I’ve been having some trouble coming up with a second “U” post for the Pagan Blog Project. Its week 42, so a post titled “Life, the Universe, and Everything” was very tempting, but I got stuck after the title. (Besides, I’ve already seen one Douglas Adams reference on the PBP page and its not even Friday. Given the fondness many pagans seem to have for Adams, I doubt it will be the last.)
So I decided this might be a good time to talk some herbs. I studied medicinal herbalism for a year under the incredibly gifted Kita Centella, owner of Chakra 4 Herb and Tea House in Phoenix, AZ. Since then, I have continued my studies independently – with a focus on magic and ethnobotany. I am not a professional or licensed herbalist, but I have learned a few things worth sharing and have managed not to poison any friends or family members who come to me for advice.
FDA disclaimer: Nothing I write here is intended to diagnose or treat an illness. I am sharing my own experiences and that of others, not making recommendations. Please use your discretion as to what you choose to do with this information.
Enough with the preamble. This is Usnea barbata:
Also known as Old Man’s Beard or Bearded Lichen, it is common to many forested areas in North America. (Other species of Usnea grow worldwide.) One does not need to spend much time in the redwood forests where I grew up before coming across it.
Usnea is very sensitive to air pollution. Because of this when found in city parks it is very stunted; the further it is from civilization, the more it thrives. If you want to know the air quality in your area, look for the usnea.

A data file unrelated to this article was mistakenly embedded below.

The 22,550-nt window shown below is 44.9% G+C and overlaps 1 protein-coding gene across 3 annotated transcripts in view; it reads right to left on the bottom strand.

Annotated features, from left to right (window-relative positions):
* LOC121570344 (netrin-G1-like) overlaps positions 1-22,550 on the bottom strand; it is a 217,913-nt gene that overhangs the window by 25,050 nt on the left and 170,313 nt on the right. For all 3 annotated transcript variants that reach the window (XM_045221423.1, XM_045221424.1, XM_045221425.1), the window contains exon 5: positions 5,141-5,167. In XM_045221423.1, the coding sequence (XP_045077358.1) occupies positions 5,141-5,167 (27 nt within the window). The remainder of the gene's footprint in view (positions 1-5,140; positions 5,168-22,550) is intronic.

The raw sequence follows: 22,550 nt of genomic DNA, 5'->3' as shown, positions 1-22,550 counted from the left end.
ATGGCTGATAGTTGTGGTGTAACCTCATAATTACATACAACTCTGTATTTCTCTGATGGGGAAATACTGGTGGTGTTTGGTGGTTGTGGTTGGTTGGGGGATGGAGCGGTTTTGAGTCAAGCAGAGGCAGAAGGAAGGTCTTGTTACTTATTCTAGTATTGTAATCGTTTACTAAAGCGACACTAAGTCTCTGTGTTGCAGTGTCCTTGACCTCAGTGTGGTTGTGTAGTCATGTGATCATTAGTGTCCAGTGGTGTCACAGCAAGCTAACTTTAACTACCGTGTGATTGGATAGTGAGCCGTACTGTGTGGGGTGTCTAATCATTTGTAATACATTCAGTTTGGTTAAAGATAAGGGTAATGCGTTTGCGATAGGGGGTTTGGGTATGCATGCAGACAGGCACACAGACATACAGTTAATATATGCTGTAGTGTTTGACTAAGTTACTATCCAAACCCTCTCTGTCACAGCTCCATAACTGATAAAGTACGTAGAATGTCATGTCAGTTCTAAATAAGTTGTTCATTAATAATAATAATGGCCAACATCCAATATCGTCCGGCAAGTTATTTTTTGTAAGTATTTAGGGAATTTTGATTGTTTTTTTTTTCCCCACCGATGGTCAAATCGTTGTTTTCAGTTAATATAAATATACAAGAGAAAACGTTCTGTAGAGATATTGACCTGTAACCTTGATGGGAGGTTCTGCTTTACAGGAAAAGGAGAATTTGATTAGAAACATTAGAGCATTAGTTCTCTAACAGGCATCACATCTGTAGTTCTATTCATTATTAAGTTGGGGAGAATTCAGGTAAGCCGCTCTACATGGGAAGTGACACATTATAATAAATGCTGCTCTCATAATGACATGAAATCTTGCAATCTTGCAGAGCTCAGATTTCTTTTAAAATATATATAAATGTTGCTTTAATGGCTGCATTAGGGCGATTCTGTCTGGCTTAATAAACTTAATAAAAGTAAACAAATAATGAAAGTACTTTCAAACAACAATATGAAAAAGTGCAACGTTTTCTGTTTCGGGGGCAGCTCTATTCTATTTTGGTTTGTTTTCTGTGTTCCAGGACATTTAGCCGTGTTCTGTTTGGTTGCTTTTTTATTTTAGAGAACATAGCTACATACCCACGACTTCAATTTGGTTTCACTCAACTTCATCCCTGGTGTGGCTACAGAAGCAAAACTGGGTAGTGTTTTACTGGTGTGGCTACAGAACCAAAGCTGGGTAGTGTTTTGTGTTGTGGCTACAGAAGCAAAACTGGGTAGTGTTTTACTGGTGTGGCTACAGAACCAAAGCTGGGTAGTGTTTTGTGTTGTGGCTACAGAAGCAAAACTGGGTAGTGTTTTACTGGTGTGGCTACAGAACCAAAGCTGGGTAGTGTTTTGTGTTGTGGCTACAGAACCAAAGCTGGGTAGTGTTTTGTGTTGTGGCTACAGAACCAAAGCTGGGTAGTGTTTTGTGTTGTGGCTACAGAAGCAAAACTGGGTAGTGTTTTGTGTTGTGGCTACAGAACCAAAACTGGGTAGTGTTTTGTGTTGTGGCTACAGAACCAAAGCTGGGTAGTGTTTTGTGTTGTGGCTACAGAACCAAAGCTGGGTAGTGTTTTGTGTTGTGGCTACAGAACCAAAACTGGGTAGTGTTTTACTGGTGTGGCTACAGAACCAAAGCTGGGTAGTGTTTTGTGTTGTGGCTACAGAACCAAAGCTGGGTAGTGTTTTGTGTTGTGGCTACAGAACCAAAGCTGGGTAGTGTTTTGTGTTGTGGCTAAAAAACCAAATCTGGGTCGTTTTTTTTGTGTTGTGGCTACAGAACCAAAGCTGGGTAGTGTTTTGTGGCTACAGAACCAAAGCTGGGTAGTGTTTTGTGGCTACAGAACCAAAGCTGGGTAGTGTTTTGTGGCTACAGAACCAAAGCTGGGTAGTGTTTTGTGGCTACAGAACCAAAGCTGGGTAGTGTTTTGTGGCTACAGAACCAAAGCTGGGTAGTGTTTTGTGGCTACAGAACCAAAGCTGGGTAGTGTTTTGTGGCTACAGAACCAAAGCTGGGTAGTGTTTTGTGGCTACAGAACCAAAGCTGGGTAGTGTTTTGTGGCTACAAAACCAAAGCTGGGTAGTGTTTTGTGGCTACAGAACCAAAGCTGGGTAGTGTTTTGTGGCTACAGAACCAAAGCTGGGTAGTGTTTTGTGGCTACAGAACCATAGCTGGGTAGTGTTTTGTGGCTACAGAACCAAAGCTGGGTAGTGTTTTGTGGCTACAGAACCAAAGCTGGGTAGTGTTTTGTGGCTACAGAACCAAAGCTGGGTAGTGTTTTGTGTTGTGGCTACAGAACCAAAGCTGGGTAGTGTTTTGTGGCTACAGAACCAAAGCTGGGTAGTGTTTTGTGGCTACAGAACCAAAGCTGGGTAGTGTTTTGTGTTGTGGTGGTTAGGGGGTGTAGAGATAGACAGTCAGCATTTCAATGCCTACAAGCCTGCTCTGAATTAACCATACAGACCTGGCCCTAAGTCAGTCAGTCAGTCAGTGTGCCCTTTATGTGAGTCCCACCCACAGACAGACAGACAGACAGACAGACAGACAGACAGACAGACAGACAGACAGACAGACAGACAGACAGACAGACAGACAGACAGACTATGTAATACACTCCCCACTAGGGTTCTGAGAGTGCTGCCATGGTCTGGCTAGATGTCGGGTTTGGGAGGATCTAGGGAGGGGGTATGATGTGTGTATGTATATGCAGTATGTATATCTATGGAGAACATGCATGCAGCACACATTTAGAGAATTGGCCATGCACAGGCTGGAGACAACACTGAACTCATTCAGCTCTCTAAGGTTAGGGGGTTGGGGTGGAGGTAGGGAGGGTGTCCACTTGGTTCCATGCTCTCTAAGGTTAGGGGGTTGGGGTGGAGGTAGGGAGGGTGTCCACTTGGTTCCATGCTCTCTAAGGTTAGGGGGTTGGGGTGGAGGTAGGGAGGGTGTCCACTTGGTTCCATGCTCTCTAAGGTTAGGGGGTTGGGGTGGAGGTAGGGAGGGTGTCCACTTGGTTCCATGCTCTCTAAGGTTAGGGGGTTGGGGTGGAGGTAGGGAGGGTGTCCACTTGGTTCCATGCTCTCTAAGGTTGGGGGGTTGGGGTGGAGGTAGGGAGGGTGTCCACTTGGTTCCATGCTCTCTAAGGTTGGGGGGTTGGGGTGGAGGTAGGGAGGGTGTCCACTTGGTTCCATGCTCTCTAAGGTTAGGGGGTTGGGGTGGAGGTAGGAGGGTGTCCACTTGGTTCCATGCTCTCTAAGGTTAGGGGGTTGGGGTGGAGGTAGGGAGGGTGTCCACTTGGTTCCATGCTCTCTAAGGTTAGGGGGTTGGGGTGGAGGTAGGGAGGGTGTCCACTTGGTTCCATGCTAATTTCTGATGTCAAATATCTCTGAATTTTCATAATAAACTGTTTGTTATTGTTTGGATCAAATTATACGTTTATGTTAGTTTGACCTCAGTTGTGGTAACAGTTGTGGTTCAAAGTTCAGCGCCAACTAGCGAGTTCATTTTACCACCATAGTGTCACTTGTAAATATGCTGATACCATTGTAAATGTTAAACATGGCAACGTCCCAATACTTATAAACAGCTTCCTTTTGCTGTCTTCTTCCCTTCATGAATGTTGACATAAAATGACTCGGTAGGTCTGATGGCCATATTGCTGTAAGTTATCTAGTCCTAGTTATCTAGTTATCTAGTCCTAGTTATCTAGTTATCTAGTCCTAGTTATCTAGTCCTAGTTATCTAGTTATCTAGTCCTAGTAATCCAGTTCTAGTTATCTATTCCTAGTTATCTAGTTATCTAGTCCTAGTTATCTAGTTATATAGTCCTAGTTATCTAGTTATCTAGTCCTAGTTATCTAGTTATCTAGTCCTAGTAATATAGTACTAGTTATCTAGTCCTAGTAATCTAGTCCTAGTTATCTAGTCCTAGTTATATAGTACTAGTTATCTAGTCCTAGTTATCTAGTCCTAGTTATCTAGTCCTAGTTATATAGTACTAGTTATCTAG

As with any lichen (or really anything), you want to be sure of your identification before using. Usnea is a light greenish grey in color. (Avoid brightly colored lichens as a general rule.) It grows on trees, looking very similar to Spanish Moss. It can also be found loose on the ground, especially after a wind storm. For a positive ID, remove the outer sheath to reveal a white inner cord. It will look a bit like a wire with insulation partially removed.
My grandfather first introduced me to this “plant.” He told me that if I should ever get hurt in the woods, I should apply bearded lichen to the wound to stop the bleeding and prevent infection. Further research backs him up – usnea has astringent properties that would slow bleeding and anti-bacterial, anti-fungal, and anti-viral properties which would cover any kind of infection. It has been used to treat many things, from colds and athlete’s foot to herpes and chronic fatigue. Because it is also an immunostimulant, it may be useful as part of a regimen for AIDS.
Dosage: Apply entire plant directly to skin as a poultice for first aid or skin fungus. An herbal wash (basically a very strong infusion) can be used externally if a poultice is not practical. Internally, usnea can be taken in tincture or pill form, but I have found an infusion is best – up to 3 cups of tea a day. One of it’s constituents, usnic acid, can be toxic but it is not easily absorbed by the body. It is also not water soluble, so if you have any concerns an in infusion should set them at ease. It is best to avoid taking usnea internally if you are pregnant or breast feeding.
Usnea also can be used as a fabric dye, creating a lovely yellow color.
Magically, usnea has strong affiliations with the element of air, but also with old age. For me, it evokes a sense of the deep, primeval forest. Of otherness, something not quite of the world I live in. I have not found any established astrological attributions, but it’s association with age and it’s cool energy speak to me of Saturn.
Web MD entry on Usnea